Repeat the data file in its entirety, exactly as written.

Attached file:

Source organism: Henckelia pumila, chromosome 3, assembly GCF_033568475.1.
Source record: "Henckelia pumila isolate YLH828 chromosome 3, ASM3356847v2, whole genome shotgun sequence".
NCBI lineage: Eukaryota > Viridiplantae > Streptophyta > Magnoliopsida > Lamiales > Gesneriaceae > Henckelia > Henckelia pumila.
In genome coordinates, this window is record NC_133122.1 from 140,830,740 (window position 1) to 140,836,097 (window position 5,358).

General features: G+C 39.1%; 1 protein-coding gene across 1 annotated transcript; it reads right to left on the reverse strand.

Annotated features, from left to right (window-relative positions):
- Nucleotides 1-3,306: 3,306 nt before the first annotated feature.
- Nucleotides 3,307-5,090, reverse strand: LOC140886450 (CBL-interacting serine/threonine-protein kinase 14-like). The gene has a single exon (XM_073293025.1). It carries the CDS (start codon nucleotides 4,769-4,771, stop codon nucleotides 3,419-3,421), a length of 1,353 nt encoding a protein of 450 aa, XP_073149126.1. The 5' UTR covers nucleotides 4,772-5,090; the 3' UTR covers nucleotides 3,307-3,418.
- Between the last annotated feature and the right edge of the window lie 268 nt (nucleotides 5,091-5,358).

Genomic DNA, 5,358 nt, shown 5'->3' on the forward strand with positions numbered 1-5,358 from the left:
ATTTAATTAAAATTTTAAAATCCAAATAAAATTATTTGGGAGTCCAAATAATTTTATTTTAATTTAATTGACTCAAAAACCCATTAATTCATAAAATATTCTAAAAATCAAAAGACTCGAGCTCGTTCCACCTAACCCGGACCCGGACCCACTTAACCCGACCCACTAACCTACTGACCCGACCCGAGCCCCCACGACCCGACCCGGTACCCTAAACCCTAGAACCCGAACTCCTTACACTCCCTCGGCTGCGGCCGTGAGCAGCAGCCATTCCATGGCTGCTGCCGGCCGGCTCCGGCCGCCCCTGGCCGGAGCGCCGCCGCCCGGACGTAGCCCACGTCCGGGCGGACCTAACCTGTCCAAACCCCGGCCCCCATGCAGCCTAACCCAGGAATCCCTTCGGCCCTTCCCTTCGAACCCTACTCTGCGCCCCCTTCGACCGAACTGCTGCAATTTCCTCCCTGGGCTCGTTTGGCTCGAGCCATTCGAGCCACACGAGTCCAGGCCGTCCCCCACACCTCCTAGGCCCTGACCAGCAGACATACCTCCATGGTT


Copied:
Source organism: Henckelia pumila, chromosome 3, assembly GCF_033568475.1.
Source record: "Henckelia pumila isolate YLH828 chromosome 3, ASM3356847v2, whole genome shotgun sequence".
NCBI lineage: Eukaryota > Viridiplantae > Streptophyta > Magnoliopsida > Lamiales > Gesneriaceae > Henckelia > Henckelia pumila.
In genome coordinates, this window is record NC_133122.1 from 140,830,740 (window position 1) to 140,836,097 (window position 5,358).

General features: G+C 39.1%; 1 protein-coding gene across 1 annotated transcript; it reads right to left on the reverse strand.

Annotated features, from left to right (window-relative positions):
- Nucleotides 1-3,306: 3,306 nt before the first annotated feature.
- Nucleotides 3,307-5,090, reverse strand: LOC140886450 (CBL-interacting serine/threonine-protein kinase 14-like). The gene has a single exon (XM_073293025.1). It carries the CDS (start codon nucleotides 4,769-4,771, stop codon nucleotides 3,419-3,421), a length of 1,353 nt encoding a protein of 450 aa, XP_073149126.1. The 5' UTR covers nucleotides 4,772-5,090; the 3' UTR covers nucleotides 3,307-3,418.
- Between the last annotated feature and the right edge of the window lie 268 nt (nucleotides 5,091-5,358).

Genomic DNA, 5,358 nt, shown 5'->3' on the forward strand with positions numbered 1-5,358 from the left:
ATTTAATTAAAATTTTAAAATCCAAATAAAATTATTTGGGAGTCCAAATAATTTTATTTTAATTTAATTGACTCAAAAACCCATTAATTCATAAAATATTCTAAAAATCAAAAGACTCGAGCTCGTTCCACCTAACCCGGACCCGGACCCACTTAACCCGACCCACTAACCTACTGACCCGACCCGAGCCCCCACGACCCGACCCGGTACCCTAAACCCTAGAACCCGAACTCCTTACACTCCCTCGGCTGCGGCCGTGAGCAGCAGCCATTCCATGGCTGCTGCCGGCCGGCTCCGGCCGCCCCTGGCCGGAGCGCCGCCGCCCGGACGTAGCCCACGTCCGGGCGGACCTAACCTGTCCAAACCCCGGCCCCCATGCAGCCTAACCCAGGAATCCCTTCGGCCCTTCCCTTCGAACCCTACTCTGCGCCCCCTTCGACCGAACTGCTGCAATTTCCTCCCTGGGCTCGTTTGGCTCGAGCCATTCGAGCCACACGAGTCCAGGCCGTCCCCCACACCTCCTAGGCCCTGACCAGCAGACATACCTCCATGGTT